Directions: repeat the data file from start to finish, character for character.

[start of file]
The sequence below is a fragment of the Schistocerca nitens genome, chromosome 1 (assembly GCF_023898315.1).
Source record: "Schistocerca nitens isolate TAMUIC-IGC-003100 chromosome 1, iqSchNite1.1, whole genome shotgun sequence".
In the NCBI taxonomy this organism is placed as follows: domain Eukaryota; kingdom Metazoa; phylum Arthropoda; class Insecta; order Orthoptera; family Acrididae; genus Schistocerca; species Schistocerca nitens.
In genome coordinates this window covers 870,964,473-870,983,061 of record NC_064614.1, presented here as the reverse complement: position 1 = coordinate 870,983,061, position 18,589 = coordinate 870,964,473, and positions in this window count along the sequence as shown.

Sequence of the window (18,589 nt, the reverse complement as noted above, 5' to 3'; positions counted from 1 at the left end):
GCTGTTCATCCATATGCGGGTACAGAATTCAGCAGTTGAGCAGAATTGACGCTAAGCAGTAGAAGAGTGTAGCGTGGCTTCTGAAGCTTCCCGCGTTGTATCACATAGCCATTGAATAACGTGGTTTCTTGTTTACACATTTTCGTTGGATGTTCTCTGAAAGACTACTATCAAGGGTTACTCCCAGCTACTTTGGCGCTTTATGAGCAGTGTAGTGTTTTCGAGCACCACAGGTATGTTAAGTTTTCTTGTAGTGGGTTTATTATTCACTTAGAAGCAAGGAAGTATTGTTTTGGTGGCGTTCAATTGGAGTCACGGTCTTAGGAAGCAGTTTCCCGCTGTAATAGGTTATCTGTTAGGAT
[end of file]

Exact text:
The sequence below is a fragment of the Schistocerca nitens genome, chromosome 1 (assembly GCF_023898315.1).
Source record: "Schistocerca nitens isolate TAMUIC-IGC-003100 chromosome 1, iqSchNite1.1, whole genome shotgun sequence".
In the NCBI taxonomy this organism is placed as follows: domain Eukaryota; kingdom Metazoa; phylum Arthropoda; class Insecta; order Orthoptera; family Acrididae; genus Schistocerca; species Schistocerca nitens.
In genome coordinates this window covers 870,964,473-870,983,061 of record NC_064614.1, presented here as the reverse complement: position 1 = coordinate 870,983,061, position 18,589 = coordinate 870,964,473, and positions in this window count along the sequence as shown.

Sequence of the window (18,589 nt, the reverse complement as noted above, 5' to 3'; positions counted from 1 at the left end):
GCTGTTCATCCATATGCGGGTACAGAATTCAGCAGTTGAGCAGAATTGACGCTAAGCAGTAGAAGAGTGTAGCGTGGCTTCTGAAGCTTCCCGCGTTGTATCACATAGCCATTGAATAACGTGGTTTCTTGTTTACACATTTTCGTTGGATGTTCTCTGAAAGACTACTATCAAGGGTTACTCCCAGCTACTTTGGCGCTTTATGAGCAGTGTAGTGTTTTCGAGCACCACAGGTATGTTAAGTTTTCTTGTAGTGGGTTTATTATTCACTTAGAAGCAAGGAAGTATTGTTTTGGTGGCGTTCAATTGGAGTCACGGTCTTAGGAAGCAGTTTCCCGCTGTAATAGGTTATCTGTTAGGAT